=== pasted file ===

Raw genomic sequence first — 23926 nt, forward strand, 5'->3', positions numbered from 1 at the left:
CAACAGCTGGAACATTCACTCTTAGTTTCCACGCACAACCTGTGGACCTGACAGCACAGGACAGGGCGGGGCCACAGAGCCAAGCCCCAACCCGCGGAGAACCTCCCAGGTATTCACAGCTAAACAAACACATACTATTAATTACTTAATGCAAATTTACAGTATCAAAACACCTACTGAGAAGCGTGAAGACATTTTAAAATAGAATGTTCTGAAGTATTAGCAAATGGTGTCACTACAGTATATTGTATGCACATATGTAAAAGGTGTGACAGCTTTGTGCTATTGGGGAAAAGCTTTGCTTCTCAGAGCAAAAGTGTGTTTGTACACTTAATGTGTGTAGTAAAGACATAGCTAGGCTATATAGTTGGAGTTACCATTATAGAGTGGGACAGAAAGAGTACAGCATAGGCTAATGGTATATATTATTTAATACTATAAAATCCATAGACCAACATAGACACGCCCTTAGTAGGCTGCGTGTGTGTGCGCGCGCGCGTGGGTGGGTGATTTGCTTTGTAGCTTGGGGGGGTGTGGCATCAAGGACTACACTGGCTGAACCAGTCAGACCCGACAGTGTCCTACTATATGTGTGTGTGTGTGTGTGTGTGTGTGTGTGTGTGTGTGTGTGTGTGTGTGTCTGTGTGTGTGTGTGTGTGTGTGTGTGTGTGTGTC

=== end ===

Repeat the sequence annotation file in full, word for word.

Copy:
Raw genomic sequence first — 23926 nt, forward strand, 5'->3', positions numbered from 1 at the left:
CAACAGCTGGAACATTCACTCTTAGTTTCCACGCACAACCTGTGGACCTGACAGCACAGGACAGGGCGGGGCCACAGAGCCAAGCCCCAACCCGCGGAGAACCTCCCAGGTATTCACAGCTAAACAAACACATACTATTAATTACTTAATGCAAATTTACAGTATCAAAACACCTACTGAGAAGCGTGAAGACATTTTAAAATAGAATGTTCTGAAGTATTAGCAAATGGTGTCACTACAGTATATTGTATGCACATATGTAAAAGGTGTGACAGCTTTGTGCTATTGGGGAAAAGCTTTGCTTCTCAGAGCAAAAGTGTGTTTGTACACTTAATGTGTGTAGTAAAGACATAGCTAGGCTATATAGTTGGAGTTACCATTATAGAGTGGGACAGAAAGAGTACAGCATAGGCTAATGGTATATATTATTTAATACTATAAAATCCATAGACCAACATAGACACGCCCTTAGTAGGCTGCGTGTGTGTGCGCGCGCGCGTGGGTGGGTGATTTGCTTTGTAGCTTGGGGGGGTGTGGCATCAAGGACTACACTGGCTGAACCAGTCAGACCCGACAGTGTCCTACTATATGTGTGTGTGTGTGTGTGTGTGTGTGTGTGTGTGTGTGTGTGTGTGTGTGTCTGTGTGTGTGTGTGTGTGTGTGTGTGTGTGTGTC